Yes, we do, but before it arrives in a couple of years’ time, we should
have not much regret.
However, the best thing about BMW is that all its engines are good or
excellent, no matter the entry-level 520d or four-cylinder 530i, or the
plug-in hybrid 530e, or the mass-selling 530d six-cylinder diesel. They
provide good performance, refinement, fuel economy and emission without
resorting to tricks (unlike Audi). No one else in the industry has a
better powertrain lineup.
interior looks remarkably close to that of the 7-Series. The quality
and craftsmanship are finally on a par with Mercedes and Audi...
While it keeps the advantage in
powertrains, it has greatly closed the gap from rivals in interior
design and finishing. Now the interior looks remarkably close to that
of the 7-Series, which is a good news because it looks upmarket,
expensive and high-tech. While the dashboard design doesn’t break new
ground, it is reshaped to be sleeker and its center console more
oriented towards the driver. The quality of materials and craftsmanship
are finally a match to Mercedes and Audi, which is currently the
benchmark of the class. Moreover, the BMW has plenty of electronic
gadgets to play with. The updated i-Drive system offers a larger
(10.25-inch) free-standing display, and it is finally a touchscreen to
please those not akin to the rotary control knob on transmission
tunnel. Alternatively, it can recognize gesture or voice commands. The
new TFT instrument panel is clearer to read and its theme will change
according to driving modes. Benefited by the 7-Series, the 5er gets
countless of semi-autonomous driving aids, such as adaptive cruise
control with automatic lane change capability working up to 112 mph.
The cabin offers more space, too. Rear legroom is improved by 30mm,
while rear headroom is also more generous. As the outgoing car was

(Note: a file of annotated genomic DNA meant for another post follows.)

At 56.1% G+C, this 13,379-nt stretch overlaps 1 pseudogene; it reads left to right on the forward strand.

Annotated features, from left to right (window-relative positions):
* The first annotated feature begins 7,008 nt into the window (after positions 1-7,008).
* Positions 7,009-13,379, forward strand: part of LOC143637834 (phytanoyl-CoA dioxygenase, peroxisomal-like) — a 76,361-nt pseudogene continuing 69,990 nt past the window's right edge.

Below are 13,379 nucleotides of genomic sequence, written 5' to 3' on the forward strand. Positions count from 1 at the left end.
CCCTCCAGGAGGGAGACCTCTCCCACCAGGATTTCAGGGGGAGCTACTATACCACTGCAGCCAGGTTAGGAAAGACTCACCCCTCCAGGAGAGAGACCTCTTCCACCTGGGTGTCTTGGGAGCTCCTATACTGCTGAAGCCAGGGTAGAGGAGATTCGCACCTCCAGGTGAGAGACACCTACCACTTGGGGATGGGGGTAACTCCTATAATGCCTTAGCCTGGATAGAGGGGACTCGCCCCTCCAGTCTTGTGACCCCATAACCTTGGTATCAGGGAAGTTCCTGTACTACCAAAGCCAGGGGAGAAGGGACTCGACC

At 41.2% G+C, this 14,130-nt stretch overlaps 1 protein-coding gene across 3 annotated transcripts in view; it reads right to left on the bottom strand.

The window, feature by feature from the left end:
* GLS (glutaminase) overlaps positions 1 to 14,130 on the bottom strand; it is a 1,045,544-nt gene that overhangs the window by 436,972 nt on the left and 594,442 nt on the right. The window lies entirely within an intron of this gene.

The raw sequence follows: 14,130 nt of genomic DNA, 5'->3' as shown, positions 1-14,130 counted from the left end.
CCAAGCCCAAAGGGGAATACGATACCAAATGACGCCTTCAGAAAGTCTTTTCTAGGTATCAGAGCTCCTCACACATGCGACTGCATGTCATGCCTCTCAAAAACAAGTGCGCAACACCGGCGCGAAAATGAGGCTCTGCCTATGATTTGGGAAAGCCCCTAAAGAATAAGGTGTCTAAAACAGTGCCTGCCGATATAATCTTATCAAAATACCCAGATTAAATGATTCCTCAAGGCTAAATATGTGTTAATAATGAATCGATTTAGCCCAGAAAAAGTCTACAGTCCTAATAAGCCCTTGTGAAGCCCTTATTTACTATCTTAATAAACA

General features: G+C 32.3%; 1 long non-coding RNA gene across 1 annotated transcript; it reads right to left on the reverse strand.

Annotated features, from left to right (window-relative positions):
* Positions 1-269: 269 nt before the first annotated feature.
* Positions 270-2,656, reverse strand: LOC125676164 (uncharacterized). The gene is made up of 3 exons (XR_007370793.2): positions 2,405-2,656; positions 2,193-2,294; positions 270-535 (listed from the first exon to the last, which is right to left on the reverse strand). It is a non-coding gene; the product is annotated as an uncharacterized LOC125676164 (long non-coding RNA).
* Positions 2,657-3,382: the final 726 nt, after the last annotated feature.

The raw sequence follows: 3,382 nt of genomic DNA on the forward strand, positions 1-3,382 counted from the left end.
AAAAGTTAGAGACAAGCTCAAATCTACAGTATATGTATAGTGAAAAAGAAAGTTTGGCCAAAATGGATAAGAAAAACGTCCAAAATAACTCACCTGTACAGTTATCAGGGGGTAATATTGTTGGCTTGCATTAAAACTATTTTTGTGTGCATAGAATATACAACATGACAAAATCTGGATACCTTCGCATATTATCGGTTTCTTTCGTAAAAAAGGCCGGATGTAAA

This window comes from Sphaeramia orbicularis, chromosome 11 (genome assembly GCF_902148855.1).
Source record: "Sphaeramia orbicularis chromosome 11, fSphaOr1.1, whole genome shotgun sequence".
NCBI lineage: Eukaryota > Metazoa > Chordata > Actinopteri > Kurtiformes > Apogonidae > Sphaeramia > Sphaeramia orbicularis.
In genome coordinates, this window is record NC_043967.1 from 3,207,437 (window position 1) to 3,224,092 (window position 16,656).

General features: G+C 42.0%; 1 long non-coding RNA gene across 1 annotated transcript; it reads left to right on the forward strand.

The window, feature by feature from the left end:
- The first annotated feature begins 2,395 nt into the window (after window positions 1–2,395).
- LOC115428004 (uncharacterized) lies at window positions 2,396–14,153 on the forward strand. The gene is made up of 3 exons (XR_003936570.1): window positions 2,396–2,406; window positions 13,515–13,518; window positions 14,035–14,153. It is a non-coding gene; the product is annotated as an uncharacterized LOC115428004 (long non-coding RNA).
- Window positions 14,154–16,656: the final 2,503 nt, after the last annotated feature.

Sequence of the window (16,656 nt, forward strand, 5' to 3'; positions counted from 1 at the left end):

still roomy enough to match Mercedes E-class and Audi A6, the new car
is even more competitive. Seating comfort is also improved by new
seats. The front seats are more supportive for better comfort in long
drives. The rear bench seat is reshaped to better serve the middle
passenger. At the back, the boot is enlarged slightly to 530 liters.
by 4-wheel steering, it is unusually agile for a car of this size...
key question is still how it behaves on the road. The outgoing F10 was
dynamically accomplished, but its steering disappointed and its ride
not the best sorted. It was neither as comfortable as Mercedes E-class
nor as engaging to drive as Jaguar XF or Cadillac CTS. Thankfully, the
G30 is much better sorted. Take 540i for example, its powertrain is
close to perfection. Power delivery is creamy smooth yet responsive and
elastic. The ZF transmission shifts seamlessly yet quickly. The car is
so quick that you can’t believe it possess only 340 horsepower – it
seems that BMW’s 340 hp is more than Jaguar’s 380 hp.
Dial to Sport mode and the 540i gets more serious. Its steering loads
up, and its gear ratio is direct enough to give you reassuring
confidence. It is also a tad more communicative than the helm of F10,
even though it will never return to the level of E39. Slip into the
first corner, the 540i displays unusual agility for a car of this size.
The active rear-wheel steering plays an important role to sharpen its
handling, but even without it the new 5-Series is still more agile than
the old car, thanks to the new rear suspension and the stiffer chassis.
It feels light and very well balanced. The stiffened dampers provide
tight body control, and the tires afford generous grip. Is it sharper
to steer or better controlled than Jaguar XF? Probably not, but the gap
has largely narrowed.
xDrive takes only 3.9 seconds to do 0-60 mph. Do we really need an M5?
surprising is how well it matches Mercedes E-class for comfort and
refinement in more relaxed driving modes. Apart from the smooth and
quiet straight-six, the suspension is also much better isolated from
road shocks and noise than the old car, which is quite an achievement
considering the lack of air springs. No matter high-speed bumps,
ripples, expansion joints or low-speed potholes, the new chassis deals
with much greater authority. In fact, it soaks up sharp bumps more
effortlessly than the air-sprung Mercedes. Wind noise is remarkably
For pure driving, I suppose the Jaguar XF might still hold a slight
edge, but the BMW has unquestionably better powertrains and
performance, not to mention its far more convincing accommodation,
comfort, build quality and tech toys, overwhelming enough to guarantee
a higher ranking. What about the Mercedes E-class? It is handsome
outside and impeccable inside, but now the BMW has matched or even
surpassed it in running refinement, while handling and driver
engagement is on another level. This means, the 5-Series is once again
the car to beat in the class. Its next challenger will come from Audi,
but I suspect it won’t have much problem to keep its title for many